Historical fiction is something that we’re all familiar with; historical poetry maybe somewhat less. On 1st August the SWC are delighted to be welcoming poet Sally Evans to the CCA for ‘The Burrell Story: History as Poetry with Sally Evans’, a fascinating insight into Sally’s own poetry collection, which draws upon the lives of William Burrell (the namesake of Glasgow institution the Burrell Collection), and the idea of using real stories to inform the complexity of poetry. Ahead of tomorrow’s event, SWC’s Literary Editor Rachel Walker talked to Sally about her poetry, and how research can help enhance the poetic imagination.
What prompted your interest in the Burrell family?
I first became interested in the Burrell family through visiting the Burrell Collection and reading about William Burrell – I wondered how an industrialist with little education and presumably fairly narrow views managed to become a world-class art collector. I also read about industrial Glasgow and the various industries for which shipping was a vital service, and the way of life and aspirations of the well-off industrialists. For example, William Burrell wanted his daughter Marion to marry into the aristocracy – although initially there was little information to be had on Marion. The important information about her life surfaced later.
How difficult was it to undertake research into the family?
It was reasonably easy: there were good recent books on the history of the Burrell Collection. I have long been familiar with using books and libraries, which was a help, and being able to Google saved many hours of visiting libraries. Basic research is so much easier than it used to be, but you do benefit from training and experience in research. In projects such as these, details must be correct – because my original interest was in William Burrell as an art collector, I think that gave me more power to write about Marion’s problems and to take the story from both points of view.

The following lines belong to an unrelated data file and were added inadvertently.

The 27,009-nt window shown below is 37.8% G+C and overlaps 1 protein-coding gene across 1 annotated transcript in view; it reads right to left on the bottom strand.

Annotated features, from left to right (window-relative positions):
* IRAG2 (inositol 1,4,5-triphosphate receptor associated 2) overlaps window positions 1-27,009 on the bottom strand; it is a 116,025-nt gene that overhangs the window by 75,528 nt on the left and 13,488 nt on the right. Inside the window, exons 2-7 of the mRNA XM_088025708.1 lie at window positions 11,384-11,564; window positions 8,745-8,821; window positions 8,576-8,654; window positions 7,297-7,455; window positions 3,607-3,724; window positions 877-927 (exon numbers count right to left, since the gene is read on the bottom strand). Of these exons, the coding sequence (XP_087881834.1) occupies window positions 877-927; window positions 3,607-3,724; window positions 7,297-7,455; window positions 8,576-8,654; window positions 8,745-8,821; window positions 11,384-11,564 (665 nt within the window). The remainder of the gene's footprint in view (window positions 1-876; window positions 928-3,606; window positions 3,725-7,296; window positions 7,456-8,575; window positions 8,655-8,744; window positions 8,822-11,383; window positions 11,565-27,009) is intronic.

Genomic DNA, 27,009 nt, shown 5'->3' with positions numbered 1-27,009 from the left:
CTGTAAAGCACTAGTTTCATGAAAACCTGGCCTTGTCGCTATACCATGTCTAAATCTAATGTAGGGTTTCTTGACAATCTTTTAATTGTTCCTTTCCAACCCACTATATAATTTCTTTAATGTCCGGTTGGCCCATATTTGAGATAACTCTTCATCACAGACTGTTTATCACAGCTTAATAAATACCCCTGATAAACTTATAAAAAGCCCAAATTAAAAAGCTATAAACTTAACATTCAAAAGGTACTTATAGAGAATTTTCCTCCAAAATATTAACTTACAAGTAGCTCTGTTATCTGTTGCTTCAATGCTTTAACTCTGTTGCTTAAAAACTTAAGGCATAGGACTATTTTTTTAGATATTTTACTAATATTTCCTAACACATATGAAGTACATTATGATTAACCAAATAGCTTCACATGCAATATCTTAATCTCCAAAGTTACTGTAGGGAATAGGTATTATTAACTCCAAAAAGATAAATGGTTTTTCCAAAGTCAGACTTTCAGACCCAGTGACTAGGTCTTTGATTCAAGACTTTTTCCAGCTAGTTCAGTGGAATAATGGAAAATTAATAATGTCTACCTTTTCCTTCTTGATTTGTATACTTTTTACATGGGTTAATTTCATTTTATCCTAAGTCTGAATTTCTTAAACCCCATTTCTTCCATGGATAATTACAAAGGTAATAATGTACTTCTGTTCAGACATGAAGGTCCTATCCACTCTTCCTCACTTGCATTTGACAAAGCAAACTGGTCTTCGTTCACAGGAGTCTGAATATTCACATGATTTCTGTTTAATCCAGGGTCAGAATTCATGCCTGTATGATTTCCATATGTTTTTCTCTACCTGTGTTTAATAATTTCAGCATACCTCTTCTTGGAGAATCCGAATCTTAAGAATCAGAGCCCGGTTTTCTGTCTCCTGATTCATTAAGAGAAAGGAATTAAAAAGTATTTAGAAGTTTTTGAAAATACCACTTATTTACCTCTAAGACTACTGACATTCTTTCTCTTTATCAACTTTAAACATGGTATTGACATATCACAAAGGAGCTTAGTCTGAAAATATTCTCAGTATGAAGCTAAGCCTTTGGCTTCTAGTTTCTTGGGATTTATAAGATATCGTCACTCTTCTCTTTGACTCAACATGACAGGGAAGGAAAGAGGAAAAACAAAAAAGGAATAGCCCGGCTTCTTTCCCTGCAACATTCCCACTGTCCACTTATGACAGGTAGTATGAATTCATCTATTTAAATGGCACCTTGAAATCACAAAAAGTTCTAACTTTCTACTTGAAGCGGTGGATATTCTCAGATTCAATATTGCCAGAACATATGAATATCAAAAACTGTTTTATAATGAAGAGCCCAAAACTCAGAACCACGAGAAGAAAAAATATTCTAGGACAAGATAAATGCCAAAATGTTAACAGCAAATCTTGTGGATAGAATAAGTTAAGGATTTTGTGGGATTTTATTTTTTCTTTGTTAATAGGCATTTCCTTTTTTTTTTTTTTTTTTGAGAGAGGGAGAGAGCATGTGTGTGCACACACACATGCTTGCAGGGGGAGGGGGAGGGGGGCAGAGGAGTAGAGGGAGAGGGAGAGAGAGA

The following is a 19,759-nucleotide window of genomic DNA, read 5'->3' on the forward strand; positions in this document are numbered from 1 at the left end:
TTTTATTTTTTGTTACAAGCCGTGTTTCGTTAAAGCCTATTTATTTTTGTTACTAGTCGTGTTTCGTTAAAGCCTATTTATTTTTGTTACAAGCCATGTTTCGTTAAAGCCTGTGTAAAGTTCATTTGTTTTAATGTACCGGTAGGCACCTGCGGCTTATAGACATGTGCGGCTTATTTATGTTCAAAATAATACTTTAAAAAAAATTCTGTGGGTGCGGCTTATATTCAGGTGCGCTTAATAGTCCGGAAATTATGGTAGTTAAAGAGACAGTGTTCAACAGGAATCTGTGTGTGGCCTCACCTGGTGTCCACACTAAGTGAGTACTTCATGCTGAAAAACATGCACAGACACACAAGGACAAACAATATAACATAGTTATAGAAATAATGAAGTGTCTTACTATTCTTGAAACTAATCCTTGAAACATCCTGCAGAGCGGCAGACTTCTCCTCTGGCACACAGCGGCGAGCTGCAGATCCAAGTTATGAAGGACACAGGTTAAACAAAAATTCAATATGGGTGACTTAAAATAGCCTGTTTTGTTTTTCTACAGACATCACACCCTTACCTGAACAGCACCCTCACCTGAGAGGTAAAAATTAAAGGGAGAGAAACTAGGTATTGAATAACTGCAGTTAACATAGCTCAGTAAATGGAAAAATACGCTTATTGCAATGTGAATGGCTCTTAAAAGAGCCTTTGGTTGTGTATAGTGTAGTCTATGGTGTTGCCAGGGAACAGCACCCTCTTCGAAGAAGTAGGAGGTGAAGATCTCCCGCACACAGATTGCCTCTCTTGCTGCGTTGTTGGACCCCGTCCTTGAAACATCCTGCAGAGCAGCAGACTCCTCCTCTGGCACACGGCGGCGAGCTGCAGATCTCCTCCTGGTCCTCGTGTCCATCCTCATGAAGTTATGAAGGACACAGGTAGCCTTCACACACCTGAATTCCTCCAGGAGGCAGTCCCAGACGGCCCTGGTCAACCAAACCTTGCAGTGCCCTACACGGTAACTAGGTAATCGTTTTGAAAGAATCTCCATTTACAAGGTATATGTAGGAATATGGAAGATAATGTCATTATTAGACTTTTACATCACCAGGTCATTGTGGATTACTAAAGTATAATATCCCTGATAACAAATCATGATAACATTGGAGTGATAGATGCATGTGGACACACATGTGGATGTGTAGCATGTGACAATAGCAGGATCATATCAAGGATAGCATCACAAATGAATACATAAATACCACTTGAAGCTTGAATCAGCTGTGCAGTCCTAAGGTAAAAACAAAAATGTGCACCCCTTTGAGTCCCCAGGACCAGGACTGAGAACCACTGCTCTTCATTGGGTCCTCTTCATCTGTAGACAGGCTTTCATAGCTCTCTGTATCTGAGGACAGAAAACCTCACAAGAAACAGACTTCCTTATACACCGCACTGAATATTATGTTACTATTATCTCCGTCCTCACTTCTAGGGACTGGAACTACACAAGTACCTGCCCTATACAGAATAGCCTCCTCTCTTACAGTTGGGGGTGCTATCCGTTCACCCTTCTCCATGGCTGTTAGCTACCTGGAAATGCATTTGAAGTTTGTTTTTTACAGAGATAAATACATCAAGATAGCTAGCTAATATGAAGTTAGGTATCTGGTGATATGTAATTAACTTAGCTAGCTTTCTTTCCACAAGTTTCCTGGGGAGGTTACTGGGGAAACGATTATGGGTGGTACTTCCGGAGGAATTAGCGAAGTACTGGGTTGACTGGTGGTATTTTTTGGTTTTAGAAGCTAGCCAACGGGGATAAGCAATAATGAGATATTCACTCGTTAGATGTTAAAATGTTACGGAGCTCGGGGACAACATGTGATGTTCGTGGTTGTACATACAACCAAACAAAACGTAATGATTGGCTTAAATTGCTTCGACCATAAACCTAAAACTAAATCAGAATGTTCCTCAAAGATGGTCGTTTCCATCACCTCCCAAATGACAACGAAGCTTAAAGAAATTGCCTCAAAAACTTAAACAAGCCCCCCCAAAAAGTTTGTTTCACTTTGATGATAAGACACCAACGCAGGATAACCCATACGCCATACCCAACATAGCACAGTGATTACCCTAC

Have you always had an interest in historical or fact-based poetry? How do you feel it differs from more abstract poetry?
I’m quite surprised to realise that yes, I have done something similar before. I wrote about Thomas Bewick, the engraver, and his walk from Tyneside to Scotland in 1778. I knew roughly his itinerary from a chapter in his autobiography but I added many imaginative details that fitted in with his bare description. This was in my book Bewick Walks to Scotland. In terms of defining historical poetry, I feel that all poetry has subject matter, but in a longer poem you can be more ambitious about the subject matter. The words, feelings and responses to the world are not materially different than when penning something historical, fictional or personal. But stories are interesting, and this kind of poem has a more complex story than other types.
Do you have a favourite poem or poet?
I have sort of grown out of having a favourite poet, there have been so many. I have always liked longer poems.
Are there any other historical periods or people that you would like to write about?
I think you have to have an inspired or passionate interest in a historical person to do this. I wrote a few poems about Robert Thompson, the Yorkshire woodcarver known as ‘the Mouseman’ (c.1950s), and there was a time when I might have written about the Brontë family, but I didn’t. At the moment, writers such as Maureen Almond and Catherine Ayers are writing about life in Roman Britain, and I think that there is a lot of scope for feminist history of this sort, feeling how it must have been for women in certain times and circumstances. Look at the poems about Scottish women that Gerda Stevenson has been writing and publishing recently. Basically, if anyone inspires you, you can write about them. Where the history has not been told from your point of view, be it feminist history or engaging in different forms of such (such as engravings or wood carvings), you have scope for something interesting and new.
Interested to learn more about Sally and her wonderful poetry? Please come along to the CCA Clubroom tomorrow at 7pm – all are welcome!